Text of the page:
Growing Employee Retention Through Mental Health Benefits

It’s time for businesses to accept that there is no turning back as they move toward the future. Support for mental health is crucial for how people do their jobs. Offering strong mental health is thus probably going to be a competitive advantage in attracting and keeping talent. 76 percent of participants in Calm’s 2021 poll on workplace mental health said that they give mental health perks a high priority when assessing new employment opportunities. Effective mental health treatment should provide a customised strategy that caters to the requirements of each employee rather than considering mental health as an isolated occurrence or sickness.

Every employee should have access to the greatest possible mental health treatment. It is crucial to look for mental health advantages that help global teams as the workforce becomes more spread. While some people need in-person counselling and medication management, many workers have demands that are better met via coaching or self-paced training. Employees may have access to the degree of treatment that will best meet their present requirements and developing needs by extending mental health care to encourage wellbeing and provide culturally focused care. Such offers may combine adjustments to the workplace with improved mental health services that go beyond conventional treatment.

For instance, a business may provide distraction-free workplaces and wellness choices like on-site yoga, meditation, and fitness courses to promote mental health in the workplace in a manner that lowers anxiety and boosts performance. Additionally, flexible schedules are becoming more widely acknowledged as a driving force for better work/life balance and stress reduction that benefits mental health. This benefit satisfies the requirements of workers with various expectations, and engagement programmes for remote workers are also becoming more and more in-demand perks. Given that more than half of workers prefer alternatives to one-on-one counselling, it’s critical to provide choices that are more likely to be employed. For instance, internal therapy and counselling coaching may increase self-awareness and assist individuals in letting go of negative thought patterns. Another option that might promote a feeling of belonging and unite staff members who are dealing with similar difficulties are employee support groups.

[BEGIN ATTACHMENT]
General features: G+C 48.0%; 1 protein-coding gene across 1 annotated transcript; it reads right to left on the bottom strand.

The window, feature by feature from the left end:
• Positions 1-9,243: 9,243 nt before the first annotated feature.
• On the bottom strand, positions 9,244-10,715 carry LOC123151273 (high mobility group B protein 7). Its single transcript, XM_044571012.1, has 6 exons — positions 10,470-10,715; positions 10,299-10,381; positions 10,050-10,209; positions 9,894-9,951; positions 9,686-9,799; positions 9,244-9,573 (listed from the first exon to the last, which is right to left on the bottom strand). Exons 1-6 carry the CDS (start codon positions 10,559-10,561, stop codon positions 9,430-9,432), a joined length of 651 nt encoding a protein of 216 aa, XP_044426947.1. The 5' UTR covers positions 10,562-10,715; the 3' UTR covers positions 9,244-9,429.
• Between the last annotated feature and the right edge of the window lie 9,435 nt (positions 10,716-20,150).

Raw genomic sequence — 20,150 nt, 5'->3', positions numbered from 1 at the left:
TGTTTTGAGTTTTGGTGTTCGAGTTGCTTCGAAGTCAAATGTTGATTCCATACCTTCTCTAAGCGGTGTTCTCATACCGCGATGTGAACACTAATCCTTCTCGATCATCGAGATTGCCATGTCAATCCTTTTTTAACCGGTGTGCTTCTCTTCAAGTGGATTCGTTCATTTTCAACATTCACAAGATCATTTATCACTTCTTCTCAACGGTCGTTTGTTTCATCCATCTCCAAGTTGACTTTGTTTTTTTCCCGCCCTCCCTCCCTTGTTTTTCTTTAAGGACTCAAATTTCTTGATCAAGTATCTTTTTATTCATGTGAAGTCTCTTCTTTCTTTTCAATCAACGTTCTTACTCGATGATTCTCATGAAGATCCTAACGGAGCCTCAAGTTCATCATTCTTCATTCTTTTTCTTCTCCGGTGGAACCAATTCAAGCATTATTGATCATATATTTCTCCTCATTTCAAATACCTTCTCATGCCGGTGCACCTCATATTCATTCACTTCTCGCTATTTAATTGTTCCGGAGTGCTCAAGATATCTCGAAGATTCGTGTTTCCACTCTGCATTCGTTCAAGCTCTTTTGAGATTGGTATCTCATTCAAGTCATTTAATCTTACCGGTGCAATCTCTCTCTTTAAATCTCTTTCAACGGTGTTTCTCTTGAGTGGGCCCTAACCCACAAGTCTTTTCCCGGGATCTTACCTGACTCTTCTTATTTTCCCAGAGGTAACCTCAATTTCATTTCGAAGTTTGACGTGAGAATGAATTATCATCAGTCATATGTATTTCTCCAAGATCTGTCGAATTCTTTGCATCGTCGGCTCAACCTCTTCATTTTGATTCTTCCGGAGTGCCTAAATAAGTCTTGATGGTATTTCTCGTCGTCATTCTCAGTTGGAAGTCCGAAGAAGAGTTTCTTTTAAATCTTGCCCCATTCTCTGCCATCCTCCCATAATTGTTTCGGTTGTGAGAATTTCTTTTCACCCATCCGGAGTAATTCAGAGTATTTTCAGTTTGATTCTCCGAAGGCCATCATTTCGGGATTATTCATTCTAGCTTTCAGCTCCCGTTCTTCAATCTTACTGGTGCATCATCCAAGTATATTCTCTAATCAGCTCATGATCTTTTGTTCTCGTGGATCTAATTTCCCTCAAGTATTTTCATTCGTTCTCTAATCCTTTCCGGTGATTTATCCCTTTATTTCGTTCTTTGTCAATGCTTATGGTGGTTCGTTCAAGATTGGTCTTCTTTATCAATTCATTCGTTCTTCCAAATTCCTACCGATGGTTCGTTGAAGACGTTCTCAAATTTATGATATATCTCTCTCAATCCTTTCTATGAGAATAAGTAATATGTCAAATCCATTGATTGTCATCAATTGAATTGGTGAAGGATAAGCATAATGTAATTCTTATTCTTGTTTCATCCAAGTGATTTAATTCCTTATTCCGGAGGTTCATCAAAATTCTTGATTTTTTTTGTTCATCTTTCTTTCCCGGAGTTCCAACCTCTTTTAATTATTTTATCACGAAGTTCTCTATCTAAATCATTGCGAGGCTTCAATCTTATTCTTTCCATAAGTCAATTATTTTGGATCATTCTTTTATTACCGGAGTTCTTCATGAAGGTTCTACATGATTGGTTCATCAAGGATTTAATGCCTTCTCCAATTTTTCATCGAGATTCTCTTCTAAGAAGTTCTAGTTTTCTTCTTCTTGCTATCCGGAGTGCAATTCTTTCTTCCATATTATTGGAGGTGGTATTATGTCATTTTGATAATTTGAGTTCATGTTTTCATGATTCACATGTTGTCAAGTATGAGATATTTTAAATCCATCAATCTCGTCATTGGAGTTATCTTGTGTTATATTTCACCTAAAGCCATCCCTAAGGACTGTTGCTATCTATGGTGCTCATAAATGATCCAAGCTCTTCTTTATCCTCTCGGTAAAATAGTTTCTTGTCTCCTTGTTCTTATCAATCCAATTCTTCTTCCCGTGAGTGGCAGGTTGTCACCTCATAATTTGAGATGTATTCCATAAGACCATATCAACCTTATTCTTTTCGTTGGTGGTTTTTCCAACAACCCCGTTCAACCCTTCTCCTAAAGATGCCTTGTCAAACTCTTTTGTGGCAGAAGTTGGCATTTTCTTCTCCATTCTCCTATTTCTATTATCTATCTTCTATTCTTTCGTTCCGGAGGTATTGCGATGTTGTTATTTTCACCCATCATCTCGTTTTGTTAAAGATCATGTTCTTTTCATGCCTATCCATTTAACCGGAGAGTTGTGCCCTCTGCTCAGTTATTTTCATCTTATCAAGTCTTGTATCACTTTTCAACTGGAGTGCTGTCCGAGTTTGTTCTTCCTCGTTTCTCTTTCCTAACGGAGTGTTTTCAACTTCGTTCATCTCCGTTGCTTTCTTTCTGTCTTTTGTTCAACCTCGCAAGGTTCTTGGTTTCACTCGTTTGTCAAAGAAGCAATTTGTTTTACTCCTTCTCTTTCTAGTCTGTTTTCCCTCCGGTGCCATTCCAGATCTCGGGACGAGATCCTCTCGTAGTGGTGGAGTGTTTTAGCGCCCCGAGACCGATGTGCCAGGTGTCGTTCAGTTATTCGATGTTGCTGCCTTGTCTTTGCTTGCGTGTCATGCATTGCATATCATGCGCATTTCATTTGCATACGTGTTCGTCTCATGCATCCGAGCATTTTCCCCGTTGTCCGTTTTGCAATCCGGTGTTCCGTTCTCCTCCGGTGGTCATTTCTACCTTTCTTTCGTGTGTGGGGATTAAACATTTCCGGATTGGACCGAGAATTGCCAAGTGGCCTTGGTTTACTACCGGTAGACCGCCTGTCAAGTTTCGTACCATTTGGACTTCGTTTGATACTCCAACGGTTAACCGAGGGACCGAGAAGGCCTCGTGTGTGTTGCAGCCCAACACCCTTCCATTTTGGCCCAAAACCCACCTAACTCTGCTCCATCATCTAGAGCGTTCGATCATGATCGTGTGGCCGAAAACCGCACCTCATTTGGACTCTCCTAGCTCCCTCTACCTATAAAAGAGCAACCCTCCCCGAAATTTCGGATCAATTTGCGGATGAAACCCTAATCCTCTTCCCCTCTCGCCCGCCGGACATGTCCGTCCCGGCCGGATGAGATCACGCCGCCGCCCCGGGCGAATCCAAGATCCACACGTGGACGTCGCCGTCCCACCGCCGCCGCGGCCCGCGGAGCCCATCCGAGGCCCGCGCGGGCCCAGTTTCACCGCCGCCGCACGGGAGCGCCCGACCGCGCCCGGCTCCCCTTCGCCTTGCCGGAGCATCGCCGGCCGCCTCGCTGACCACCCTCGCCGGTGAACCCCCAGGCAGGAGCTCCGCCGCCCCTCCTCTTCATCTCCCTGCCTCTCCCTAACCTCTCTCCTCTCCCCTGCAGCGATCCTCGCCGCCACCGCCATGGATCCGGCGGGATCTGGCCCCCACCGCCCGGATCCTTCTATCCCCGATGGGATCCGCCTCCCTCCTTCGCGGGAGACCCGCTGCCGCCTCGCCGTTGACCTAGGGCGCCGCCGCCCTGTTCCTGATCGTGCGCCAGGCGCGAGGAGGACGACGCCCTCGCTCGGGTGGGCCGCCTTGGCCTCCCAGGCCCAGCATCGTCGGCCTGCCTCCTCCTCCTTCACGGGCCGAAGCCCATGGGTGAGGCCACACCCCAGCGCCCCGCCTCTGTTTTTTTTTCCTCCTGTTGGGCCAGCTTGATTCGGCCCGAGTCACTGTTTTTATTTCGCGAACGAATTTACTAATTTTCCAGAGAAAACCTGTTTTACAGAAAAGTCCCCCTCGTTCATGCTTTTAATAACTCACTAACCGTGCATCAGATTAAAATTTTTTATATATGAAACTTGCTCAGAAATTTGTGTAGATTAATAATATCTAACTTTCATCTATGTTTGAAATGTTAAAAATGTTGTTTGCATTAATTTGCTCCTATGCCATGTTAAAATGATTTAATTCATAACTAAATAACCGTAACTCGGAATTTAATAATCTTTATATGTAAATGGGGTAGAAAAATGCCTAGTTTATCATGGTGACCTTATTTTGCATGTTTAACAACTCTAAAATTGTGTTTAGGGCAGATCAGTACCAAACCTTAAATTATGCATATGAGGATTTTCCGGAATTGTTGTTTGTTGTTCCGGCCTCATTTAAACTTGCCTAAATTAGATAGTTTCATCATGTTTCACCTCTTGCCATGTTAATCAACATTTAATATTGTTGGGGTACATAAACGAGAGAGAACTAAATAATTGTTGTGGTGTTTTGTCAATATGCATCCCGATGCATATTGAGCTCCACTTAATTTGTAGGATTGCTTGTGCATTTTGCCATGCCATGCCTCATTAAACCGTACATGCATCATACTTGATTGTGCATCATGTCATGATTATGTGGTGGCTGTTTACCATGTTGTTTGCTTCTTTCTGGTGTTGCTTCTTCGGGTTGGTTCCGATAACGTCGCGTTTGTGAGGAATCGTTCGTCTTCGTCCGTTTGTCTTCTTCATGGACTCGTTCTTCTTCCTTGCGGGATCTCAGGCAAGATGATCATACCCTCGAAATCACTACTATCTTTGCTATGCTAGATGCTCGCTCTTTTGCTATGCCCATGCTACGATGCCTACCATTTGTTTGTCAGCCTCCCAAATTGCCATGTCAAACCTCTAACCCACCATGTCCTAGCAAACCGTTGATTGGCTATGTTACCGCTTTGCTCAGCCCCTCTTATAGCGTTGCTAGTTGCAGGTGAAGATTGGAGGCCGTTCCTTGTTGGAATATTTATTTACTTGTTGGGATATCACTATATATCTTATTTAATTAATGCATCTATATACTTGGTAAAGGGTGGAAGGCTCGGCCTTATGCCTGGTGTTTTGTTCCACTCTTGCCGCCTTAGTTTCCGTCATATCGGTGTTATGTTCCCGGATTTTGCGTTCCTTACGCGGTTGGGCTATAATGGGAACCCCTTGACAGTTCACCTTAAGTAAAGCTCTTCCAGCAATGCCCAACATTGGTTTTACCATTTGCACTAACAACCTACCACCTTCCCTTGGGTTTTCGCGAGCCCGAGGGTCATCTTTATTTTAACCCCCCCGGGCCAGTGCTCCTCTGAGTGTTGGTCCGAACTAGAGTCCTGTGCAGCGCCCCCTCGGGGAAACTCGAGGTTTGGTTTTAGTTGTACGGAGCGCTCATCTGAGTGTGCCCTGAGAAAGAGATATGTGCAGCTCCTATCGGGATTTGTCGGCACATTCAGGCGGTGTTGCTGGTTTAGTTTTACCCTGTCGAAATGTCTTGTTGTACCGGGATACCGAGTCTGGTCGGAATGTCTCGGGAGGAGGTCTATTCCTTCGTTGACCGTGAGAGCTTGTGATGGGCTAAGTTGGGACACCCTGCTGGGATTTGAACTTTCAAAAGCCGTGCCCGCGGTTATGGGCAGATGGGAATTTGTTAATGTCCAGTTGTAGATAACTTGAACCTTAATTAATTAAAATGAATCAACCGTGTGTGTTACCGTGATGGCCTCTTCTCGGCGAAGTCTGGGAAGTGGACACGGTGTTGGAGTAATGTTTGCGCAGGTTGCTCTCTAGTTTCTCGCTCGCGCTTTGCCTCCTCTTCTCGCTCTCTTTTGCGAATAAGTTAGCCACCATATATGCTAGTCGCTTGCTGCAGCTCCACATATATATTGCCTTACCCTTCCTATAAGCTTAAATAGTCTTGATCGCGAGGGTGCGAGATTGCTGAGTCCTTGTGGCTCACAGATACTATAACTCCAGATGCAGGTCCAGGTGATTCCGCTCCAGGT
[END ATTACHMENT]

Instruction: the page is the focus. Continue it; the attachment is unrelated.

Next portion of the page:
Employees look to their companies for high-quality mental health benefits. However, further research was needed to establish a connection between the availability of mental health treatments and employee retention. The overall proportion of workers maintained on eligibility files compared to the % removed from eligibility files throughout one year was estimated after we examined data of 149,451 unique employees from 104 Modern Health clients. According to our research, workers who participated in Modern Health had 5.5% greater retention rates over all years of employment than those who did not. Employees who had never utilised Modern Health were let go (voluntarily or involuntarily) at a rate of 23.56% on average. However, just 18.03% of workers who participated in Modern Health left the organisation.

ROI of Adding Mental Health Benefits

Does it provide a good return on investment if there is a clear connection between fair mental health benefits and employee retention? We can see the possible ROI when we take a particular example’s difference of 5.5% into account. A 5.5% retention rate for a firm with 10,000 workers would mean keeping 137 more workers. Employers might save between $3,857,235 and $5,785,921 if the replacement cost per employee is between $28,155 and $42,233.

A quick calculation will show you how much money your company may save on turnover if you use a mental health solution like Modern Health. Your overall personnel count and average compensation are all you need.

Calculate extra retained workers in step one. Add 5.5% to the projected number of workers receiving mental health benefits.

Step 2: Estimate the savings for the employer. Multiply the extra workers kept over from step 1 by the replacement expenses for 6 and 9 months.

Our most recent webinar, “Employee Retention During the Great Resignation,” with Modern Health’s Senior VP of Sales, Hannah Wilson, and Senior Director of Clinical Research, Cyntia Castro Sweet, provides more background on the current challenges with employee retention and offers more insight into our methodology and findings. To read more about how your company can reduce turnover by funding mental health assistance, download our Employee Retention study paper.